The Girl Who Rode a Shark: And Other Stories of Daring Women Reviews

Kirkus Reviews ★ Starred Review

Cover: The Girl Who Rode A Shark: And Other True Stories of Daring Women Author: Ailsa Ross Illustrator: Amy Blackwell Publisher: Pajama Press“Brief biographies of 52 intrepid women, spanning the globe and all centuries, are flanked by large, full-color illustrations and by maps that show the women’s adventuring sites….The artwork, reminiscent of art deco travel posters, is a gorgeous complement to the eclectic curation. The biographies are written in a conversational style, often including a short quote from the subject….An exciting labor of love—for kids of all gender identities. (Collective biography. 8-12)”

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School Library Journal

“The subjects are fascinating, and the women come from a variety of time periods, geographic regions, socioeconomic backgrounds, and ethnicities and include women with disabilities. Yet they all shared common characteristics: the need for adventure and a desire to learn. The book also contains portraits of the women, a glossary, and information about Indigenous peoples and the world’s ever-changing political boundaries. VERDICT This colorful, delightful book is highly recommended for all history and women’s history collections.
—Patricia Ann Owens, formerly at Illinois Eastern Community College, Mt. Carmel

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“This collection presents single-page but surprisingly detailed accounts of more than 50 notable women….The essays are engaging, and in addition to providing basic biographical information, effectively connect each woman with her designated category. Brightly colored digital-media portraits face each page of text, and double-page maps pinpoint each subject’s country of origin. Truly international in scope and ranging across centuries…this attractive collection should spark inquiry for further research.”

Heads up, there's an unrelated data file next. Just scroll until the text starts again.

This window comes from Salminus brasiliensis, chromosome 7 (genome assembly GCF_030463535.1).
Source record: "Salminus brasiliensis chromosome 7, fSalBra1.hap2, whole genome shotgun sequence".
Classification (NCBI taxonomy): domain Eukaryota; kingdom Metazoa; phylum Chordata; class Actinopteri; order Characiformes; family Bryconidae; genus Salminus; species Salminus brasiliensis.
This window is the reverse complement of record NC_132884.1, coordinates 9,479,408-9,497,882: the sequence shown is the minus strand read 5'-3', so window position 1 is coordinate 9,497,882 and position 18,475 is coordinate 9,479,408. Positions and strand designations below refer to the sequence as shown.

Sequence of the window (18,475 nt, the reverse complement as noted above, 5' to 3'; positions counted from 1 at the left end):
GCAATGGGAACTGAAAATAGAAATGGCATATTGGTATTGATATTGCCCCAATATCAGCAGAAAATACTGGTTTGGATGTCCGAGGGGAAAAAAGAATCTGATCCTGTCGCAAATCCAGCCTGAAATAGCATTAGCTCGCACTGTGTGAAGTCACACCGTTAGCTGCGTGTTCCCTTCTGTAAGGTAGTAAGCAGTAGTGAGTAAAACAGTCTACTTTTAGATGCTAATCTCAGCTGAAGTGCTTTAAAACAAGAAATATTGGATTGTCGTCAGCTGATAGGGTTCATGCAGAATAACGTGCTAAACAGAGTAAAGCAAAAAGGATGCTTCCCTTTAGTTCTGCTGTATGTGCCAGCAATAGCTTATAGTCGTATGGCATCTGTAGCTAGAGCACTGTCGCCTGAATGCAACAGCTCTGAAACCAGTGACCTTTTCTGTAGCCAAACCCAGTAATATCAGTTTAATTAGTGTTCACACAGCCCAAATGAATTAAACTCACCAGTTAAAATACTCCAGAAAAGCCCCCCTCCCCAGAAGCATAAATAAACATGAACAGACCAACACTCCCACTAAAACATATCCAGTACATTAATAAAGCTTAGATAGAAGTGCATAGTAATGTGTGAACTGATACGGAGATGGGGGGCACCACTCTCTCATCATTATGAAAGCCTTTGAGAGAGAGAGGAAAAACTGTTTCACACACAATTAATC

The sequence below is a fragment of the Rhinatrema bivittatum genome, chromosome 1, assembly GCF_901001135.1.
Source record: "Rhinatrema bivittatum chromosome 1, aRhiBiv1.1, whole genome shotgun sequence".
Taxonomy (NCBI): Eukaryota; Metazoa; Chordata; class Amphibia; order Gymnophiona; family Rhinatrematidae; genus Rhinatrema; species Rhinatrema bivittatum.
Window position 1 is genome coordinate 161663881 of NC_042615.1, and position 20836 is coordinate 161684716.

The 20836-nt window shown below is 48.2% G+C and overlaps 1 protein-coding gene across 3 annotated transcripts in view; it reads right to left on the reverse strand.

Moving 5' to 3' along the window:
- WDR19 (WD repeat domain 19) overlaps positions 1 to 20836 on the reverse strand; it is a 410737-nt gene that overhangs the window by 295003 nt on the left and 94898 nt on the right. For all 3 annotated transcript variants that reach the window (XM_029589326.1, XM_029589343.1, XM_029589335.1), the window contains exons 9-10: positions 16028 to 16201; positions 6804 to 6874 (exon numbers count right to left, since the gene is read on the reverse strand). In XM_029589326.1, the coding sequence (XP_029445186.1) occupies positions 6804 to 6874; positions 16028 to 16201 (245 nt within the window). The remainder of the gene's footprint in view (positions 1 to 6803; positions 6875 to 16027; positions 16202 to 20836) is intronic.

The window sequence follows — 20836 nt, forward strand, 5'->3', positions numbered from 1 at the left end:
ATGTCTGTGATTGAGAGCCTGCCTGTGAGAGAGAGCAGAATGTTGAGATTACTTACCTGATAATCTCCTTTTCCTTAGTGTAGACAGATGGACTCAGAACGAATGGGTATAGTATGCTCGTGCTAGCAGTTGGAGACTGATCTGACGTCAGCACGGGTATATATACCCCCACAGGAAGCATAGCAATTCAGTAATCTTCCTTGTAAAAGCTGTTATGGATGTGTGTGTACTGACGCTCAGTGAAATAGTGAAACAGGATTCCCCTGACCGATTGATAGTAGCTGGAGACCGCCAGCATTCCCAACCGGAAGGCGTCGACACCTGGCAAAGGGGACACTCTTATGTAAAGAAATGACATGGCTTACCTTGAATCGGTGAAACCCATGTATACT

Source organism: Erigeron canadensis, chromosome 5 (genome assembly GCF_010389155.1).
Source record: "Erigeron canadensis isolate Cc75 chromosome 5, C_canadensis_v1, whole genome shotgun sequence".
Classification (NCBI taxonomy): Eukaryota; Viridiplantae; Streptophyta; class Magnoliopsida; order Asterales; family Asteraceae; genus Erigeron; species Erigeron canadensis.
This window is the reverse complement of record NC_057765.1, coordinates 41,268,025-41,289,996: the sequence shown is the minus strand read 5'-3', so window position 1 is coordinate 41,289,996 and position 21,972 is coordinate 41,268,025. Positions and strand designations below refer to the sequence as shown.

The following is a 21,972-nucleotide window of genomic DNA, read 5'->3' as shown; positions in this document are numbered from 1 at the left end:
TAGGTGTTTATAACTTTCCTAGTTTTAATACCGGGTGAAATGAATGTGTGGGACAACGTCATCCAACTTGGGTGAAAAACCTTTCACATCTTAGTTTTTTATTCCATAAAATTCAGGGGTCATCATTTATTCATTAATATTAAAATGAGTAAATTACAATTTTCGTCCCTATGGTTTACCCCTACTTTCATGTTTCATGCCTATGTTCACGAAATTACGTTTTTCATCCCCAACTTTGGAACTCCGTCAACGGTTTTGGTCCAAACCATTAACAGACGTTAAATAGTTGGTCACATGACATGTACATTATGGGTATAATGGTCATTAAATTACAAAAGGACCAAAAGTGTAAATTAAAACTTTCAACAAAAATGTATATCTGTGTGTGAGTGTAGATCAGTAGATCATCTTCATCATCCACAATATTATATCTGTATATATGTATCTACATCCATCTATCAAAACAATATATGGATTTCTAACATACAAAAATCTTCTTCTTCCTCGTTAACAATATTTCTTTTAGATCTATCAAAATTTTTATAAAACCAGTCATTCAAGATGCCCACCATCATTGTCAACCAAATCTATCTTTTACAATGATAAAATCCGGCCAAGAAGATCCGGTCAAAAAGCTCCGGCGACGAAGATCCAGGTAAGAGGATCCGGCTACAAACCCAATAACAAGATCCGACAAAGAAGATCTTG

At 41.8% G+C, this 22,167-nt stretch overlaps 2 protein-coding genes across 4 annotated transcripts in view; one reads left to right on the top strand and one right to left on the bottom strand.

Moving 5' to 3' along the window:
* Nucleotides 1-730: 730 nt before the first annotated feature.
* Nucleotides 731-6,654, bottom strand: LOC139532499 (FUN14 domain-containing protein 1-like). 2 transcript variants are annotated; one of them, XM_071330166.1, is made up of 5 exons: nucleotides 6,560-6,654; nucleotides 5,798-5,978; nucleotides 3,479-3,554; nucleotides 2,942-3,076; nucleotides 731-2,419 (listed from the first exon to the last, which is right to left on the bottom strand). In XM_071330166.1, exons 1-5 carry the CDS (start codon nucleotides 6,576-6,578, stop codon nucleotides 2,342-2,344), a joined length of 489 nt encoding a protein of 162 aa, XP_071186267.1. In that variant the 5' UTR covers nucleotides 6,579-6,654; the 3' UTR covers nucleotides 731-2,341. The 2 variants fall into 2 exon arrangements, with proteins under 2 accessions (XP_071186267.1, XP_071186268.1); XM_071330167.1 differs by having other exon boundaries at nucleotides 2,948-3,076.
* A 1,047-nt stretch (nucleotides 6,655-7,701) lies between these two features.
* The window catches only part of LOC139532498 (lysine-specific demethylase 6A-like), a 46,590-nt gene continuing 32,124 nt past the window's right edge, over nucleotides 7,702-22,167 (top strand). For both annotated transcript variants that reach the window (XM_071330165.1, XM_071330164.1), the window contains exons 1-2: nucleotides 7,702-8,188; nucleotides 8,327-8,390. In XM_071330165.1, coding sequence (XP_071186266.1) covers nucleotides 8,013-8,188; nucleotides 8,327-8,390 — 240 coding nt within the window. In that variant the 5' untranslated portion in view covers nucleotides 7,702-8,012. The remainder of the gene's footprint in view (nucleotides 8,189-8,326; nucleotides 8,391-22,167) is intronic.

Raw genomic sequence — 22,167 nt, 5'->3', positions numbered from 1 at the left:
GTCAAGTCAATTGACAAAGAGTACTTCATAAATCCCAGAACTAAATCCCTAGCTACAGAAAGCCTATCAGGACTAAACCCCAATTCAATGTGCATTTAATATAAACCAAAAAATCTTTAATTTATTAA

— Kathleen McBroom

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School Library Connection

“The title of this new nonfiction text is enough to catch any readers’ attention, but this is only one of many qualities of this book that will keep readers engaged….The diversity of the women featured allow readers of all backgrounds to find a little bit of themselves in these stories. Additionally, Ross employs language from world cultures and varies her sentence structures; the book even has a glossary at the end. Also worthy of mention are the incredible illustrations provided by Amy Blackwell….The colors, cultural aspects, maps, and quotes in the illustrations amplify Ross’ exquisite writing. This would be a strong addition to any middle grade or middle school collection.”
—Caitlin Bennett, Librarian, Londonderry (New Hampshire) Middle School

Read the full review in the Jan/Feb 2020 issue of School Library Connection

CM Magazine

“Ailsa Ross’ The Girl Who Rode a Shark & Other Stories of Daring Women is a comprehensive work of middle grade nonfiction. The book is broken up into six sections, and each section includes anywhere from 7 to 10 women of historical significance. A former travel writer and student of law and women’s rights, Ross selected 50 female ‘adventurers’ to showcase, spanning the centuries from 231 BC to modern day. The final pages include a glossary of terms, such as ‘activism’, ‘emancipation’ and ‘colonialism’, as well as a listing of indigenous peoples and their geographic locations and a disclaimer about how geographical names change over time….